#Authorsonlocation – Literary London – Sam Jordison
Literary London is quite a place – You might think of Dicken’s London or Shakespeare but what about the city as a whole and how has the city influenced writers past and present. Which streets can you walk up and feel the presence of writers and their characters. What do those blue plaques mean? What kind of people have lived, loved and written there?
Are you really tired of life if you’re tired of London as someone once said? Sam Jordison (along with co author Eloise Millar) has written a book about the city, its literary links and literary nuances. Plus he’s got a literary bombshell coming out in June in which he picks apart and analyses the current political climate of the capital and others across the world. So from literature to politics via a few crap towns….(you just wait)
So Sam, Literary London?
I used to live in London and started out working there. I frequently go back to teach in Kingston and Greenwich, drop in on the offices of the Guardian and publishers. As well as to meet friends and – yes – go to literary parties.
London is so brimming with wonderful stories and figures. And my co-author Eloise Millar and I hoped we had a new way to tell them, looking at them in relation to place, but also the long running trends and themes and types of character that have been in the city so long.
We did a lot of reading! We read biographies, old London guides,other guides to Literary London, lots of novels, found fantastic websites like David Perdue’s Charles Dickens Page. And we walked around, talked, dredged the memory banks…
Some favourite spots?
Site of the Tabard inn on Borough High Street – place where Chaucer set the opening of the Canterbury Tales.
The Globe on the South Bank – essential for all Shakespeare pilgrims.
Old British Library Building – Great Russell Street – place Marx wrote Das Kapital – and hundreds of other writers worked.
Ye Olde Cheshire Cheese, Fleet Street – favourite pub of Dickens (appears in A Tale Of Two Cities)
Bloomsbury Square – where so many members of the Bloomsbury set worked, played, lived, loved and staggered home drunk.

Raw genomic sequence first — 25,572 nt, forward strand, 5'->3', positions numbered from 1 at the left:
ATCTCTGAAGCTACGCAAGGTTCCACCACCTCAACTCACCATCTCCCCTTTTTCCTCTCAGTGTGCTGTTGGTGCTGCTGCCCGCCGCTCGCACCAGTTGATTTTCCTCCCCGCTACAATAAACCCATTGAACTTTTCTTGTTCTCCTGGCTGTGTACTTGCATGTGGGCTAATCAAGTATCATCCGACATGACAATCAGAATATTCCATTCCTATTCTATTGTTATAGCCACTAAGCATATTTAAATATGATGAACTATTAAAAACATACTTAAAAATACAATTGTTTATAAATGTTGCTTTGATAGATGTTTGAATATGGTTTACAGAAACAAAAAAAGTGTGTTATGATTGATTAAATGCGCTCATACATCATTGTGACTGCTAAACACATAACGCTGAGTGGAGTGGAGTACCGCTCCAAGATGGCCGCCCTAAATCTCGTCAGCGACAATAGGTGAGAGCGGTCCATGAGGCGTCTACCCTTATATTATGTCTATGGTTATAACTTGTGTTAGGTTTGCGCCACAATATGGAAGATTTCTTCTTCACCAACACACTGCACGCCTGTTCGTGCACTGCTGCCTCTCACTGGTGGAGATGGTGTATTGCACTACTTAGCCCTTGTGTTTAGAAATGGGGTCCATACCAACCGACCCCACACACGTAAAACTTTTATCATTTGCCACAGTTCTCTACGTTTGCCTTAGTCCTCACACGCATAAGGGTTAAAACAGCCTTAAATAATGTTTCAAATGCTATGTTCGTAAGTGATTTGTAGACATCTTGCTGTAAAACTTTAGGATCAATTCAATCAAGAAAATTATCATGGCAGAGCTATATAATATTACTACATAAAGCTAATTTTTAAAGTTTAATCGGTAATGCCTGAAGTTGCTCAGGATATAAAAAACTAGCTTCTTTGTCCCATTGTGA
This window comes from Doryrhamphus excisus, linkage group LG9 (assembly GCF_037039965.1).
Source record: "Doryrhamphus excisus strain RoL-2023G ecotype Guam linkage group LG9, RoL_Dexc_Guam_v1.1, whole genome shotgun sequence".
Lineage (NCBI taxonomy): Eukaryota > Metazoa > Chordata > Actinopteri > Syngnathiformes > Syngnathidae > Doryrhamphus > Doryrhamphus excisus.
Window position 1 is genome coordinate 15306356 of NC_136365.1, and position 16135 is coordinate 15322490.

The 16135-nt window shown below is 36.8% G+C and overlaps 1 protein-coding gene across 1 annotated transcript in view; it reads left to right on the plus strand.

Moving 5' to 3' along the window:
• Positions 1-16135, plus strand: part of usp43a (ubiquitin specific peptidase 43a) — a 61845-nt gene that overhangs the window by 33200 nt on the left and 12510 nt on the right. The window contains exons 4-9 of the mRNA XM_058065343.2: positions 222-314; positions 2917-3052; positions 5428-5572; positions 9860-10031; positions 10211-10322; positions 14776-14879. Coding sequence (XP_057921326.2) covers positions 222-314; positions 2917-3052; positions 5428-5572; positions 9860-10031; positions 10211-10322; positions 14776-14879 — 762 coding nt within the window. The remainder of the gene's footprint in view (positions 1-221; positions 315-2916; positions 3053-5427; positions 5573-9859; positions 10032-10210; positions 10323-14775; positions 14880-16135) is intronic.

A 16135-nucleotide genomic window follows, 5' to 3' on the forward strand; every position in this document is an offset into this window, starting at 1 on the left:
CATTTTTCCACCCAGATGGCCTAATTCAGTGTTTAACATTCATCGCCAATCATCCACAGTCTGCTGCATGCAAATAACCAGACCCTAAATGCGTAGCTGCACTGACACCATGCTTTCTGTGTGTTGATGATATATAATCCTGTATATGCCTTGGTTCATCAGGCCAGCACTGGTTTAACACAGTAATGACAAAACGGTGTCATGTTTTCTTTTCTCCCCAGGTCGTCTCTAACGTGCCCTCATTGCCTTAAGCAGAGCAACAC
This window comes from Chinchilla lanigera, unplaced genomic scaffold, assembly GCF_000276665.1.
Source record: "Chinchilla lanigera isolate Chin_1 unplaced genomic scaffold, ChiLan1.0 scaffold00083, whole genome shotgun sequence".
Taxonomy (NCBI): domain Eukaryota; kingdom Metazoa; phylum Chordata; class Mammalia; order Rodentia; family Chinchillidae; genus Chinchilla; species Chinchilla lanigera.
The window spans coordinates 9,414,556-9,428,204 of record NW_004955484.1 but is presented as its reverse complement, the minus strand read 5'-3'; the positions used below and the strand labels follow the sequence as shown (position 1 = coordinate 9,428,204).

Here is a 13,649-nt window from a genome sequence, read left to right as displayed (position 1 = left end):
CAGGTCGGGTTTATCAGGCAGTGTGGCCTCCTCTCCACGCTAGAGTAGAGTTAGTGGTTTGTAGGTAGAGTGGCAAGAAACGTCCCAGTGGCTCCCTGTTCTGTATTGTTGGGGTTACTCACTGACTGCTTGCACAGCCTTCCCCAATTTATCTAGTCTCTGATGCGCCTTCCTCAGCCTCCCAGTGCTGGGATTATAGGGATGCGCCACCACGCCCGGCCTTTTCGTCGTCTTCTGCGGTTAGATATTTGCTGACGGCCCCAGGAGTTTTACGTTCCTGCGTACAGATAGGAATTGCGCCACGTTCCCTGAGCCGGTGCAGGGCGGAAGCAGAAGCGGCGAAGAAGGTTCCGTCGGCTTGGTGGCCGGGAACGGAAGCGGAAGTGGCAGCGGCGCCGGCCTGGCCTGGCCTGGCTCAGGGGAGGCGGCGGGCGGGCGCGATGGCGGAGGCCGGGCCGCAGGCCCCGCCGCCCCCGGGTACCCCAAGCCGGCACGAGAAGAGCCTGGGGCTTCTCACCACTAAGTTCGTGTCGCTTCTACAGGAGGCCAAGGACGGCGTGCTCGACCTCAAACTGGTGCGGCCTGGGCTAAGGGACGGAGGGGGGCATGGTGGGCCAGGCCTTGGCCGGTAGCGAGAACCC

I loved writing the chapters on rebels in London. The radicals and subversives, the amazing women who have been fighting for good for so many centuries, and the hippies and beatniks who were so determined to change the world.
I love the story of Karl Marx getting roaring drunk with a group of German philosophers after taking a drink in every pub between Oxford Street and Hampstead Road… They ended up putting out gaslights with stones, and getting chased over garden fences by policemen.
Why should someone take your book and walk around London?
Well hopefully, if nothing else, they’ll have a very pleasant and informative walk! There’s so much hidden beneath the stones in London. Every street is crammed with possibility and history – if only you you know the stories.
How did you pick the sites in the book?
Quite easily! Once we had our themes, and the stories, the sites followed pretty naturally.
Which is the booktrail you would like to do?
I’d love to follow some of Jack London’s journeys across the USA, Canada and Alaska. Booktrails are the way to travel!
You’ve written a few books about crap towns haven’t you?
I certainly have! Three.
Do you have a favourite?
Morecambe is probably closest to my heart. It’s near where I grew up – and it’s the place that inspired me to write the series. It’s also very beautiful. Happily, it’s looking much better today than it did when I was first writing the Crap Towns books. Although, post-Brexit, I’m worried it’s going to hit the hard times again…
Tell us more about the reception you’ve had and the sense of humour that is so inherent in these titles
Well, the Crap Towns books key into people’s ability to laugh at themselves, to a certain extent. And also that Bruce Springsteen mix of love for your hometown, combined with desperation to leave. It’s also the comedy of truth. Of pointing out what everyone can see, but no one really talks about. The shock of the real… They’ve generally had a pretty warm reaction. Of course, some people have taken it personally. But I like to hope that at worst the Crap Towns books motivate people to change things for the better…
Enemies of the people
I wrote it out of a sense of burning resentment and horror at what’s happening in the world. Out of a feeling of raging injustice. And also a terrible fear that there are idiots at the wheel. That the people who have brought us Brexit and Trump and that strange kind of populism that hates everything don’t actually know what they’re doing. It isn’t just that they don’t have our best interests at heart. It’s that they don’t have a clue… The other thing to say is that because of all that, and because they’re such buffoons, there’s also a lot of comedy inherent in their actions. Writing the book has occasionally been a process of dark discovery. But a lot of jokes came out of it too…
Research must have been …well complicated!?
I did a lot of research on the web. Lots of reading too. I went back to the source on quite a few things. So I read Milton Friedman’s Free To Choose, for instance, the book that is largely responsible for our current economic systems (and problems!). It was complete nonsense. Really transparently silly. It was quite terrifying that our world has been built on such shaky foundations… But it explained a great deal.
Thank you Sam! Might well bump into you during a booktrail at some point no doubt!
Booktrail Boarding Pass: Literary London Enemies of the People
Sam Jordison writes for the Guardian and is the co-editor of the Crap Towns series of books, the I-Spy for adults series and Enemies Of The People. He co-founded Galley Beggar Press.
Eloise Millar’s first novel, Wednesday’s Child, was published by Virago in 2004 and was shortlisted for the YoungMinds Award. She is also a journalist and co-founded Galley Beggar Press, an independent publishing company.